A Case of Selective Hearing? | Sherpas in Blue Shirts

Posted On August 9, 2011

A colleague and I recently hosted a roundtable for the leaders of captive centers (i.e., offshore operations not belonging to third-party ITO or BPO suppliers) in the Philippines. In attendance were leaders from more than 15 organizations with operations at varying degrees of maturity. So what do you think their reactions were to the discussion?

On one level, most participants could have felt good. Makati City is bustling (and far better organized than, say, Gurgaon or Bangalore). Most operations are growing well, and are perhaps a key factor in the Philippines’ overtaking India in voice BPO. Everyone around the table is facing the same operating issues around attrition, wage increases, staffing for night shifts, and the constant traffic of visitors from the parent company coming to kick the tires and bond with the associates serving internal or external customers halfway around the globe. The issues would have been worrying for the leaders if they weren’t all dealing with the same stuff.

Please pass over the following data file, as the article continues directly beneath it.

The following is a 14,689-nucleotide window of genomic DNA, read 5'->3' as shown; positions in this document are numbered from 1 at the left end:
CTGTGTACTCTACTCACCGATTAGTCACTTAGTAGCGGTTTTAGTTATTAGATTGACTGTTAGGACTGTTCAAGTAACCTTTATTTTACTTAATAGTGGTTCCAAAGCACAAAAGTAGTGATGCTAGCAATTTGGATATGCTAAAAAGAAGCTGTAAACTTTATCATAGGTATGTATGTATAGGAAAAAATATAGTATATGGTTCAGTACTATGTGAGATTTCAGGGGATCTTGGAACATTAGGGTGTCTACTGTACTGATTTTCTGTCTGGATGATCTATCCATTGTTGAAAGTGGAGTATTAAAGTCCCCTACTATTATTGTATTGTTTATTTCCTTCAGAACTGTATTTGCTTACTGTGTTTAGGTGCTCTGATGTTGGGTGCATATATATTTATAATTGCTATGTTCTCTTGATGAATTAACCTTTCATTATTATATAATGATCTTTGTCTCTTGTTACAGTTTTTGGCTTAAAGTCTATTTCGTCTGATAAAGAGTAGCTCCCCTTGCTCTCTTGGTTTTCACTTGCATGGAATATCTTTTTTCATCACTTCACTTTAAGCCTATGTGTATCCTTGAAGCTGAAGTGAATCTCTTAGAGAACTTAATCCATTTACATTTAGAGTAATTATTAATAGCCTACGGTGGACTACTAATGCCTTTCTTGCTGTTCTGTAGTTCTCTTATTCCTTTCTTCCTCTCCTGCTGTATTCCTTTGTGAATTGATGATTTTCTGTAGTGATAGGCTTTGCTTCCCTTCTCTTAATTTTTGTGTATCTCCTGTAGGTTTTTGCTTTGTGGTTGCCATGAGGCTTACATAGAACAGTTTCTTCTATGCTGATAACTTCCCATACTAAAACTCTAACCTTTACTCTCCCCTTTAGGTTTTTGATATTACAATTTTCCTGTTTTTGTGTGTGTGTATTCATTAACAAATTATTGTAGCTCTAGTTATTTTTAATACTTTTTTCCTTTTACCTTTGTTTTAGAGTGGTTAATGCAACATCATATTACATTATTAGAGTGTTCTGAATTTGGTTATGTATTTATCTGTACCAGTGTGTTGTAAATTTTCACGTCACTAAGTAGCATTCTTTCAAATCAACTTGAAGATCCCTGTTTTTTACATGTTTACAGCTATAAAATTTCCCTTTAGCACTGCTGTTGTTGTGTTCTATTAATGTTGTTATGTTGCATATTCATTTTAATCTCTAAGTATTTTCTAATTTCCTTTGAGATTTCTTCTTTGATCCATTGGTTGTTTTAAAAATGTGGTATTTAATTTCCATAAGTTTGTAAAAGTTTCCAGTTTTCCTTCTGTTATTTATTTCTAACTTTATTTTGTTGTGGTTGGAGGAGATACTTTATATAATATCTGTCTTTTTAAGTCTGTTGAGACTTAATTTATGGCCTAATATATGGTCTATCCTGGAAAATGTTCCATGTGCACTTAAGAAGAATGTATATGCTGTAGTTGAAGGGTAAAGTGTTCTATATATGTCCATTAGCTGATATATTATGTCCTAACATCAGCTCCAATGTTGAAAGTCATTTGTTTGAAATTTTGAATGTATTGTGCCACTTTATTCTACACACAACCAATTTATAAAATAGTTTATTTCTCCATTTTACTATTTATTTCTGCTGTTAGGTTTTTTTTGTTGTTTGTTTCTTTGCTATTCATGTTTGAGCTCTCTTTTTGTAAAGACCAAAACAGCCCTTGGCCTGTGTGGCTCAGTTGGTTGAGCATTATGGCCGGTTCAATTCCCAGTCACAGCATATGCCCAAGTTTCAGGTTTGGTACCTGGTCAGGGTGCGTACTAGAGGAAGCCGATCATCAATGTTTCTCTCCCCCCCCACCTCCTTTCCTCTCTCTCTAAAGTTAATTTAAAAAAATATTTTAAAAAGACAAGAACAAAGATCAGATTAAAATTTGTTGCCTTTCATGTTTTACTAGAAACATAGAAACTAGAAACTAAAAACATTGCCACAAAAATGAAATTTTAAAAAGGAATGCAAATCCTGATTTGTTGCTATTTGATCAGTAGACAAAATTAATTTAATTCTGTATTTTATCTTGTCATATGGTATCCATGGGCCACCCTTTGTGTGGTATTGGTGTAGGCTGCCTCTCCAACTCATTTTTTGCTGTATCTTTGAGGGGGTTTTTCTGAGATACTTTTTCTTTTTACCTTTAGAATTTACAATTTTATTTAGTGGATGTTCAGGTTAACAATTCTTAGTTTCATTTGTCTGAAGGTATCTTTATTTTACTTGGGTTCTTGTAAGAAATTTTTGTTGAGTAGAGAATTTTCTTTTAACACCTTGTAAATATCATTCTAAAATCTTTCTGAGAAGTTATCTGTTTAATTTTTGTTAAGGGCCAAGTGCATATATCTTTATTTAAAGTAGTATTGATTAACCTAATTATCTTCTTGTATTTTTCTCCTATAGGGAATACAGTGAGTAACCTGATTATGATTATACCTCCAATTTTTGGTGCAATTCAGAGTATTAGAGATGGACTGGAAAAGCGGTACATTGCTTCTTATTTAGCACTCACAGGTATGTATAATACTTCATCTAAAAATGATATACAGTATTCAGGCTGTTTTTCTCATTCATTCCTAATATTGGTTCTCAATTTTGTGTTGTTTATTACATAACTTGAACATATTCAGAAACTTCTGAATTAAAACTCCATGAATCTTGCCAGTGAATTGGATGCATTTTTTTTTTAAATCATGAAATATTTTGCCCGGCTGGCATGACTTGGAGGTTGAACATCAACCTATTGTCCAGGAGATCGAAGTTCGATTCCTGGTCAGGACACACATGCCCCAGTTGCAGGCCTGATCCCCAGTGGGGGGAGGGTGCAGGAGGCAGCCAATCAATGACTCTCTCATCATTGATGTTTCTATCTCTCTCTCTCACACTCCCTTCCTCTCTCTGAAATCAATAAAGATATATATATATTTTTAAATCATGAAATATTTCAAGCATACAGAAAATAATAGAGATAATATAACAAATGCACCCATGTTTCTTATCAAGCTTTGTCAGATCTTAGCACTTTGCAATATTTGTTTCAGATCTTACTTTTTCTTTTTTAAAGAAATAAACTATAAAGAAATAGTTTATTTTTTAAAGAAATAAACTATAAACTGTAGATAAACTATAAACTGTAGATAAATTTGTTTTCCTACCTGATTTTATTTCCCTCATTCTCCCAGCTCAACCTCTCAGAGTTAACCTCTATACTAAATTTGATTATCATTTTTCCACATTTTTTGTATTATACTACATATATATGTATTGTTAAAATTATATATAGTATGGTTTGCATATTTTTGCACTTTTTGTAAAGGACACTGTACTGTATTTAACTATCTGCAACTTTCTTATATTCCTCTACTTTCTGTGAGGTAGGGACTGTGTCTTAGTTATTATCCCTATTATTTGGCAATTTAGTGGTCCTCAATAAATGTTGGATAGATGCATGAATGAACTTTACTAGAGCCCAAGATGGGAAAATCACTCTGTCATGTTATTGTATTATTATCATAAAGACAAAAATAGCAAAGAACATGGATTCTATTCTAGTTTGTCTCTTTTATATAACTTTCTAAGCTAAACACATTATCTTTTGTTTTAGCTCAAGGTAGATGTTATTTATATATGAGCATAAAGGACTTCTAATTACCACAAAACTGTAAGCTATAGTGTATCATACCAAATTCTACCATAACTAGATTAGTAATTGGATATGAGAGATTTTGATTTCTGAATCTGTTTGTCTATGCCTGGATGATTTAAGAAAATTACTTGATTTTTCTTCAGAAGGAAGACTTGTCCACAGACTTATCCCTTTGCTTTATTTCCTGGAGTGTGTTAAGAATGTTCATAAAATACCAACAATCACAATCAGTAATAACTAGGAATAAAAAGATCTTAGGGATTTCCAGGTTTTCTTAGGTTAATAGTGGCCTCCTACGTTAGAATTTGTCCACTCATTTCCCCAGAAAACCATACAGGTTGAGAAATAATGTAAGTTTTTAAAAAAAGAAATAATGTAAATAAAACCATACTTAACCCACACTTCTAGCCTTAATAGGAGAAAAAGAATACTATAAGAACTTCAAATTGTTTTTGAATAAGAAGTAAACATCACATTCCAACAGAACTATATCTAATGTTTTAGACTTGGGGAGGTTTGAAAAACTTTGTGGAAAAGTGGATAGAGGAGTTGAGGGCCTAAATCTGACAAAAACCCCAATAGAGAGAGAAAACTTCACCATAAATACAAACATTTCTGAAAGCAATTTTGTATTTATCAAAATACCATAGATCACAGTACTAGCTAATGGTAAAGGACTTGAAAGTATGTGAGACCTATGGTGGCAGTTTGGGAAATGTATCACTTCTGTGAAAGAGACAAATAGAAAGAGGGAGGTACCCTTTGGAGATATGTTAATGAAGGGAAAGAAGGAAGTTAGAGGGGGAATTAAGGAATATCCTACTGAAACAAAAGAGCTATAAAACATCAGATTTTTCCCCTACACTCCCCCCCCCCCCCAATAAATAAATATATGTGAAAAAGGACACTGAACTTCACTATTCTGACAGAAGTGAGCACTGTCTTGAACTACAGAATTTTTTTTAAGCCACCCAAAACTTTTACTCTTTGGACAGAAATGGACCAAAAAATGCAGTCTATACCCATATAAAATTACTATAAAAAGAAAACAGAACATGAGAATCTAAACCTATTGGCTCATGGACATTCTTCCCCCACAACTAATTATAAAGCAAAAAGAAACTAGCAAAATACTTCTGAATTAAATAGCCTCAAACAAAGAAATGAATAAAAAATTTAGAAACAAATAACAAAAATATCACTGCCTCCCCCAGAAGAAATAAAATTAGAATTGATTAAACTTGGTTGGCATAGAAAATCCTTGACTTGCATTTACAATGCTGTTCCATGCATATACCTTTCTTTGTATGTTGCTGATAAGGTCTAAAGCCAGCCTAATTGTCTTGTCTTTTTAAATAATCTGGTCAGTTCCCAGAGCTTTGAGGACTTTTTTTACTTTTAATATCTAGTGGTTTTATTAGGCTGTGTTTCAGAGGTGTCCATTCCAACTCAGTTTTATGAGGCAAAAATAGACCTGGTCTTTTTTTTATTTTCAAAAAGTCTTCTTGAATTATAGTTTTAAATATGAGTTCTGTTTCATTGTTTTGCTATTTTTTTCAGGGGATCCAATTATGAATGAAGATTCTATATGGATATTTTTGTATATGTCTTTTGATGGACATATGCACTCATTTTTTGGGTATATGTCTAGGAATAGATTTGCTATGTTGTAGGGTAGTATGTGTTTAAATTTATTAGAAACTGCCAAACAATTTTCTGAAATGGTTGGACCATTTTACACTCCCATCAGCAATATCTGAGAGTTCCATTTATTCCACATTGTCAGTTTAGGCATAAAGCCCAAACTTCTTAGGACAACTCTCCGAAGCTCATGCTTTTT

At another level, the leaders should be worried. After all, it’s easy to be absorbed by the operating issues of trying to keep a few thousand people engaged and focused on customer service and attendance, and making sure they’re happy and well-fed in their 24×7 operations. But the world is changing. Parent companies have gotten a lot smarter in what work they send where, and to whom. Third-party providers are the ones renting out a majority of new office space in Manila, and they are eager to grab what market share they can from the captive pie. Many of these third-party operations are led by Indian managers who are perhaps a bit tired of things in Gurgaon or Bangalore and have come to the Philippines to get their next kick in life.

So why does this matter? On one hand, things can continue as-is; after all, life is good as long as headcount in the captive center keeps increasing, isn’t it? On the other hand, status quo can relegate these operations to becoming a mere spoke in the global supply chain of their parent organizations. Decisions that shape their future will continue to be made by the leaders back home, or worse, by peers in these organizations’ centers in India or other locations.

It’s time for the leaders of the Philippines captives to face the fact that business as usual is not going to last as long as the third parties are coming and parent companies are getting more discerning. More importantly, they need to make themselves heard by demonstrating leadership capabilities beyond day-to-day delivery, and taking charge of the offshoring agenda, or at least starting to shape it.

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